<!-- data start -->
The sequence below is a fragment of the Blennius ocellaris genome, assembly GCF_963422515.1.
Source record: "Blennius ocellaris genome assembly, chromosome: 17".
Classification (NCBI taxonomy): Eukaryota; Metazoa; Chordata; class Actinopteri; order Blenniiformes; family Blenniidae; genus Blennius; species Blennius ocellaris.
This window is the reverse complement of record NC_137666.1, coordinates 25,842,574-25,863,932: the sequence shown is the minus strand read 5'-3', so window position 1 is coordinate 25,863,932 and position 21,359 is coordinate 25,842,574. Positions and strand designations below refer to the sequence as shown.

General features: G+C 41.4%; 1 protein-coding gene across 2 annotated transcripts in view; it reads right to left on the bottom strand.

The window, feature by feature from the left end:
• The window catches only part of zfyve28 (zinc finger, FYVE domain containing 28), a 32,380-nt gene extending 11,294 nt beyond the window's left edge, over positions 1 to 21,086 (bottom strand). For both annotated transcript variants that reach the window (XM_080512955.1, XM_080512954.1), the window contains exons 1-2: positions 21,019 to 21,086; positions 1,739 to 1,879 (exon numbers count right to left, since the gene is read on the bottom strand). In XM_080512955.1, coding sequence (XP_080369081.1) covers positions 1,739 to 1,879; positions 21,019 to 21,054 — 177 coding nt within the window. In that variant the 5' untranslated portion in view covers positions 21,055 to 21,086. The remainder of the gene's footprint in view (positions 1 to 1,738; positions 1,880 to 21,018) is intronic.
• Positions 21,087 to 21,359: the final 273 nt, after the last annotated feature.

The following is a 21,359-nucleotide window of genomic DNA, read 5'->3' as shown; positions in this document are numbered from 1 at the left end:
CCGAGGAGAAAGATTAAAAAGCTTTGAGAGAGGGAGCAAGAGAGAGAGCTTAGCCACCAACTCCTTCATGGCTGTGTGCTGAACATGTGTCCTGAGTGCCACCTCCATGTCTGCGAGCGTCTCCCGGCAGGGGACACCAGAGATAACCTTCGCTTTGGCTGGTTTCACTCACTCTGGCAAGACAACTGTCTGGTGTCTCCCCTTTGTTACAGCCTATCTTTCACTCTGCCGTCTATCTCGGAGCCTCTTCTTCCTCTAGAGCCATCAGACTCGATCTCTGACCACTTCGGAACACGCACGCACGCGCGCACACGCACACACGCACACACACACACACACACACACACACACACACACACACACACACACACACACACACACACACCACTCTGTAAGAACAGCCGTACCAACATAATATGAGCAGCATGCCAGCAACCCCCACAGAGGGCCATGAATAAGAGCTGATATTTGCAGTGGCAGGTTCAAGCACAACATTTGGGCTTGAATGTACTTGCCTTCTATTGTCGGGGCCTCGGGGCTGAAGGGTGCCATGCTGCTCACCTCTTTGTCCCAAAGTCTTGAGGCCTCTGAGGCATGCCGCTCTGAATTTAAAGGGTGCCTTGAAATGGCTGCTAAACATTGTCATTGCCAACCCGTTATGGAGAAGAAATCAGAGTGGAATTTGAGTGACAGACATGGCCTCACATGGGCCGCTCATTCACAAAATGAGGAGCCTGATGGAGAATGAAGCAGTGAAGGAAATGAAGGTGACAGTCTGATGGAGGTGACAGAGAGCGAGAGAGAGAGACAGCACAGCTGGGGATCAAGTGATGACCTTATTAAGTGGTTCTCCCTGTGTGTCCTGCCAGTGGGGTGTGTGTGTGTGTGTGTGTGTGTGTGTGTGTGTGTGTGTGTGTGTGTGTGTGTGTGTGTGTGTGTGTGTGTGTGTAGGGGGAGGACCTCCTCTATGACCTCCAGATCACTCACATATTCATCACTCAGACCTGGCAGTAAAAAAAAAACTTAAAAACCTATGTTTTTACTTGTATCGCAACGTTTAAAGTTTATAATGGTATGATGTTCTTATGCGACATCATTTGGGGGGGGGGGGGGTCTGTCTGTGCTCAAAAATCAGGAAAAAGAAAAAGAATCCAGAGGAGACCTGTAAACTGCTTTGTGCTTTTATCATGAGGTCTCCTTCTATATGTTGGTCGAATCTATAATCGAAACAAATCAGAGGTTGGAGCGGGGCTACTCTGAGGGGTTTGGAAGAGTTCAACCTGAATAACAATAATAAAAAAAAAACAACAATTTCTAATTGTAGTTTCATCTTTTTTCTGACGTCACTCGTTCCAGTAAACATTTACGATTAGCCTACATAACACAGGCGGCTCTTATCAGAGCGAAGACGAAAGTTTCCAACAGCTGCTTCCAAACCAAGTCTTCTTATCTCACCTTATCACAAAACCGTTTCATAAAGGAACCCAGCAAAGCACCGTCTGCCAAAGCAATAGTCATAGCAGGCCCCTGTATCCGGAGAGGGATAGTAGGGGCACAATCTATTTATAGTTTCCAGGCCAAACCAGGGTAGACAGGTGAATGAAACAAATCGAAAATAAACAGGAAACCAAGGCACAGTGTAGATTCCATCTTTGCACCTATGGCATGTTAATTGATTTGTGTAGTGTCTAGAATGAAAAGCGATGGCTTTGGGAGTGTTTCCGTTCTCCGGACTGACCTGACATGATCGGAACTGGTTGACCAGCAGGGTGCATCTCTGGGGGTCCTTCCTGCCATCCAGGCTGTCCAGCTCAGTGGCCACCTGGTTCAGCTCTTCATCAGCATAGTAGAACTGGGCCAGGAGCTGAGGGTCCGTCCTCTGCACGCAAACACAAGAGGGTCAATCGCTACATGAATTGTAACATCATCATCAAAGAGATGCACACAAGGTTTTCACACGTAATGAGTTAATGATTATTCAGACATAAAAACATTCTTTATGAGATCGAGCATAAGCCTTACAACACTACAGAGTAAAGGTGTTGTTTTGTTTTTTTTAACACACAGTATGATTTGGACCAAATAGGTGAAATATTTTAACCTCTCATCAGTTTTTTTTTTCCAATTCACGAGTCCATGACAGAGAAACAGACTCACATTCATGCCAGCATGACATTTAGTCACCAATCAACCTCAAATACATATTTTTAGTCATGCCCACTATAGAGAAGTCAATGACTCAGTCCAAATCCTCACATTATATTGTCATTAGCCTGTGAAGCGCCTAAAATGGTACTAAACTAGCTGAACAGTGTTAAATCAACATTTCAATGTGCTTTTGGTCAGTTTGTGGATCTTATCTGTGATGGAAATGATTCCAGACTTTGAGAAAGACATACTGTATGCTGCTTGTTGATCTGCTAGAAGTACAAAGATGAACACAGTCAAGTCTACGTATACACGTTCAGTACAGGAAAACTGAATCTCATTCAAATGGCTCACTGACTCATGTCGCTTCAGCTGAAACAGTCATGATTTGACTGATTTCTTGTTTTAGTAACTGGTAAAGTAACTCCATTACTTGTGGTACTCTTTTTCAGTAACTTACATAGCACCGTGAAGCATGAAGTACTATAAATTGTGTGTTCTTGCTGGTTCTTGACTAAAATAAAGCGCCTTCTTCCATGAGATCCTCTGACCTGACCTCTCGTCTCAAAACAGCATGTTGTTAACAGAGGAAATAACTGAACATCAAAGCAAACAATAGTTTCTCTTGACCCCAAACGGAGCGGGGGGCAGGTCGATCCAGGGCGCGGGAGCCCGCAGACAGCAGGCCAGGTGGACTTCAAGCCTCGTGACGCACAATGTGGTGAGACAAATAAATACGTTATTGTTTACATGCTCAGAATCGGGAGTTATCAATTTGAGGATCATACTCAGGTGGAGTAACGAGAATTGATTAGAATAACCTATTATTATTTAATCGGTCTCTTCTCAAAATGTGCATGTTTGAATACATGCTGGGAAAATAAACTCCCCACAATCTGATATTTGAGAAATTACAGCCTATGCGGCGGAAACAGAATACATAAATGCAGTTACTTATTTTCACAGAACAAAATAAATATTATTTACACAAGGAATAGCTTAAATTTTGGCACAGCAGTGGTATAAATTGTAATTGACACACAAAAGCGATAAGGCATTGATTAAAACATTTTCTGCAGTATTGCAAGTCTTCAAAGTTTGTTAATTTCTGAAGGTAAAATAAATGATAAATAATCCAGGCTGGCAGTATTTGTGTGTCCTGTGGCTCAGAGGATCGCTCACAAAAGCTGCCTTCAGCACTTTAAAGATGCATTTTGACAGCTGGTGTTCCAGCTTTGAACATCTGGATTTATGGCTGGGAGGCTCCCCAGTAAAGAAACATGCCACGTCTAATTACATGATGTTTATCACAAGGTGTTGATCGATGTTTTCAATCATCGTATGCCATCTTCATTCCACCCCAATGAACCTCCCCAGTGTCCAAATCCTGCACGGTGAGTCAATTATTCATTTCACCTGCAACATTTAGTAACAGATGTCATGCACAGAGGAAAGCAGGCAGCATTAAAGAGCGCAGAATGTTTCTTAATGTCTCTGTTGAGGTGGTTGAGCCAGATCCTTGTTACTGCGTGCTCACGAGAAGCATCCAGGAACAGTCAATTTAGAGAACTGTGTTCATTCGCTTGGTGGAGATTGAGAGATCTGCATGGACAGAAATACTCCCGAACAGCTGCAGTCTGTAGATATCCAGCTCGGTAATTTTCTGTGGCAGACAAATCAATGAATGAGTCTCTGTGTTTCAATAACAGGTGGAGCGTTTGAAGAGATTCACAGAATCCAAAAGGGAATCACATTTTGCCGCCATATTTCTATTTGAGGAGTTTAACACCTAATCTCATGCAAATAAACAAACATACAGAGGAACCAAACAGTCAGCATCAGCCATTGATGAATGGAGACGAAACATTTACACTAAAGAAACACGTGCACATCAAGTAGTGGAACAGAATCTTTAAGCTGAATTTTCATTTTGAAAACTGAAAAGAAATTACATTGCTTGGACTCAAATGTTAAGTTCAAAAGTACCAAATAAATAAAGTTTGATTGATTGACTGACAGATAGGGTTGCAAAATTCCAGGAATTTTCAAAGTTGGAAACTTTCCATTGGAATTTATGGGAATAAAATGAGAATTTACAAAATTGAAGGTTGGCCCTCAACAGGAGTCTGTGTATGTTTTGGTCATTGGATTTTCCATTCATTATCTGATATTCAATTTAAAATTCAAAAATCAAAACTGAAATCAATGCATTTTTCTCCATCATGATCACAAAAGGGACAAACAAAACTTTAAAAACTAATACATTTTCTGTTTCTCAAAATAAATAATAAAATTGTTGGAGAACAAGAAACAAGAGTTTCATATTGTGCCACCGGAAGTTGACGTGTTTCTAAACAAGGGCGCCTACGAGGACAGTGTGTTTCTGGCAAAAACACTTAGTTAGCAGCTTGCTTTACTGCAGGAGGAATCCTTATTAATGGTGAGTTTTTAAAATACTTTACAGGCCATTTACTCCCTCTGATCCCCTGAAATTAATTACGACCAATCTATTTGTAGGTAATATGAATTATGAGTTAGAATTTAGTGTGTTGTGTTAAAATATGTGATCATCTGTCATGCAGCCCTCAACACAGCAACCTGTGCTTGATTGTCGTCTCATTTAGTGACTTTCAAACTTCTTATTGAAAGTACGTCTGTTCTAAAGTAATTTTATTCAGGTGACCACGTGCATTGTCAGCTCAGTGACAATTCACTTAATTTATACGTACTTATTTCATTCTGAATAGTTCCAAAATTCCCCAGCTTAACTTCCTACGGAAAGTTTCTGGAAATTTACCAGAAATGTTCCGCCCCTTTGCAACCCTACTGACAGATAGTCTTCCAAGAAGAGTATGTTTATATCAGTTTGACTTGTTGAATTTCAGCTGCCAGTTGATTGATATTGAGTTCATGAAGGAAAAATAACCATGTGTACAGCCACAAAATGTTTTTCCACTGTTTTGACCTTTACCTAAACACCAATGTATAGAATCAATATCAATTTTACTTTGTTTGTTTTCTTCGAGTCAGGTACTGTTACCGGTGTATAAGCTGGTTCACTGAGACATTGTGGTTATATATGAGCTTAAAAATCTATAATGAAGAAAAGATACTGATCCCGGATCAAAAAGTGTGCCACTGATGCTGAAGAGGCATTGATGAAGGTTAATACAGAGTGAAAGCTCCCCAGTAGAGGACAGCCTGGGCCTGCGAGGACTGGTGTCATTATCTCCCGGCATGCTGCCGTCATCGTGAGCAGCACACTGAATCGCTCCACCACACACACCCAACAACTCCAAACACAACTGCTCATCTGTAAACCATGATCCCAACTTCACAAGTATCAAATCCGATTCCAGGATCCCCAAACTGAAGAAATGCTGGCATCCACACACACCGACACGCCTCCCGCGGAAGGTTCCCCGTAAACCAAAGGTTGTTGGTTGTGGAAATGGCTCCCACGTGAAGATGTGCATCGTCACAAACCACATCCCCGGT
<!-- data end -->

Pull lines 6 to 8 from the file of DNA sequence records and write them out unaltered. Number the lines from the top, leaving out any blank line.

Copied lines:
The window, feature by feature from the left end:
• The window catches only part of zfyve28 (zinc finger, FYVE domain containing 28), a 32,380-nt gene extending 11,294 nt beyond the window's left edge, over positions 1 to 21,086 (bottom strand). For both annotated transcript variants that reach the window (XM_080512955.1, XM_080512954.1), the window contains exons 1-2: positions 21,019 to 21,086; positions 1,739 to 1,879 (exon numbers count right to left, since the gene is read on the bottom strand). In XM_080512955.1, coding sequence (XP_080369081.1) covers positions 1,739 to 1,879; positions 21,019 to 21,054 — 177 coding nt within the window. In that variant the 5' untranslated portion in view covers positions 21,055 to 21,086. The remainder of the gene's footprint in view (positions 1 to 1,738; positions 1,880 to 21,018) is intronic.
• Positions 21,087 to 21,359: the final 273 nt, after the last annotated feature.